But in reference to the so-called “Temple-synagogue,” there is this difficulty, that certain prayers and rites seem to have been connected with it, which formed no part of the regular Temple services, and yet were somehow engrafted upon them. We can therefore only conclude that the growing change in the theological views of Israel, before and about the time of Christ, made the Temple services alone appear insufficient. The symbolical and typical elements which constituted the life and centre of Temple worship had lost their spiritual meaning and attraction to the majority of that generation, and their place was becoming occupied by so-called teaching and outward performances. Thus the worship of the letter took the place of that of the spirit, and Israel was preparing to reject Christ for Pharisaism.

The synagogue was substituted for the Temple, and overshadowed it, even within its walls, by an incongruous mixture of man-devised worship with the God-ordained typical rites of the sanctuary. Thus, so far from the “Temple-synagogue” being the model for those throughout the country, as some writers maintain, it seems to us of later origin, and to have borrowed many rites from the country synagogues, in which the people had become accustomed to them.

The subject has a far deeper than merely historical interest. For the presence of a synagogue within the Temple, or rather, as we prefer to put it, the addition of synagogue-worship to that of the Temple, is sadly symbolical. It is, so to speak, one of those terribly significant utterances (by deed), in which Israel, all unconsciously, pronounced its own doom, just as was this: “His blood be upon us and our children,” or the cry for the release of Barabbas (the son of the father), who had been condemned “for sedition” and “murder”–no doubt in connection with a pseudo-Messianic rising against the Roman power–instead of the true Son of the Father, who would indeed have “restored the kingdom to Israel.”

And yet there was nothing in the worship itself of the synagogue which could have prevented either the Lord, or His apostles and early followers, from attending it till the time of final separation had come. Readers of the New Testament know what precious opportunities it offered for making known the Gospel. Its services were, indeed, singularly elastic. For the main object of the synagogue was the teaching of the people. The very idea of its institution, before and at the time of Ezra, explains and conveys this, and it is confirmed by the testimony of Josephus (Ag. Apion, ii, 157-172).

But perhaps the ordinary reader of the New Testament may have failed to notice, how prominently this element in the synagogue is brought out in the gospel history. Yet the word “teaching” is used so frequently in connection with our Lord’s appearance in the synagogue, that its lesson is obvious (see Matt 4:23; Mark 1:21, 6:2; Luke 4:15, 6:6, 13:10; John 6:59, 18:20). The “teaching” part of the service consisted mainly in reading a section from the law, with which the reading of a portion from the prophets, and a sermon, or address, were conjoined. Of course, the liturgical element could in such services never have been quite wanting, and it soon acquired considerable importance. It consisted of prayer and the pronouncing of the Aaronic blessing (Num 6:24-26) by priests–that is, of course, not by Rabbis, who were merely teachers or doctors, but by lineal descendants of the house of Aaron. There was no service of “praise” in the synagogues.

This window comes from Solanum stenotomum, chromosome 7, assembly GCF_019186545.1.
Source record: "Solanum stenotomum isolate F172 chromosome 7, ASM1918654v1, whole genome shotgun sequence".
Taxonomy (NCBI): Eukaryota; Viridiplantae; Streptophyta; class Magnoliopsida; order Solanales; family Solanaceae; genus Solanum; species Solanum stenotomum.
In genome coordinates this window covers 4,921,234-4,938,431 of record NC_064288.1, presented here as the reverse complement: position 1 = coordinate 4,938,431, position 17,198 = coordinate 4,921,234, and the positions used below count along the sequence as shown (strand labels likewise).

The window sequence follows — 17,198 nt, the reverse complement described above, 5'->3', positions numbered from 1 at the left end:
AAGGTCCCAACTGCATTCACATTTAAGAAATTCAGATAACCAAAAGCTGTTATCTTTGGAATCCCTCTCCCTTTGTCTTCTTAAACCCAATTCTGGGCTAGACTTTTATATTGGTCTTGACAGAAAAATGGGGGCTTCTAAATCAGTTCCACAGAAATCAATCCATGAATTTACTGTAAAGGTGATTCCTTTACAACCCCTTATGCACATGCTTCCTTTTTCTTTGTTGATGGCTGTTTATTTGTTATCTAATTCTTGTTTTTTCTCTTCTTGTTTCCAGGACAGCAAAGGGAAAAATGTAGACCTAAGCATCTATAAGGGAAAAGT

Public worship [^4] commenced on ordinary occasions with the so-called “Shema,” which was preceded in the morning and evening by two “benedictions,” and succeeded in the morning by one, and in the evening by two, benedictions; the second being, strictly speaking, an evening prayer.

The “Shema” was a kind of “belief,” or “creed,” composed of these three passages of Scripture: Deuteronomy 6:4-9, 11:13-21; Numbers 15:37-41.

It obtained its name from the initial word “Shema”: “Hear, O Israel,” in Deuteronomy 6:4. From the Mishnah (Ber. 1. 3) we learn, that this part of the service existed already before the time of our Lord; and we are told (Ber. iii. 3), that all males were bound to repeat this belief twice every day; children and slaves, as well as women, being exempted from the obligation. There can be no reasonable doubt on the subject, as the Mishnah expressly mentions the three Scriptural sections of the “Shema,” the number of benedictions before and after it, and even the initial words of the closing benediction (Ber. ii. 2, i. 4; Tamid, v. 1). We have, therefore, here certain prayers which our Lord Himself had not only heard, but in which He must have shared–to what extent will appear in the sequel.

These prayers still exist in the synagogue, alYough with later additions, which, happily, it is not difficult to eliminate. Before transcribing them, it may be quoted as a mark of the value attached to them, that it was lawful to say this and the other daily prayers–to which we shall hereafter refer–and the “grace at meat,” not only in the Hebrew, but in any other language, in order to secure a general understanding of the service (Sotah, vii. 1). At the same time, expressions are used which lead us to suppose that, while the liturgical formulae connected with the “Shema” were fixed, there were local variations, in the way of lengthening or shortening (Ber. i. 4). The following are the “benedictions” before the “Shema,” in their original form:

  1. “Blessed be You, O Lord, King of the world, Who forms the light and creates the darkness, Who makest peace and creates everything; Who, in mercy, givest light to the earth and to those who dwell upon it, and in Your goodness day by day and every day renews the works of creation. Blessed be the Lord our God for the glory of His handiwork and for the light-giving lights which He has made for His praise. Selah! Blessed be the Lord our God, Who hath formed the lights.” [^5]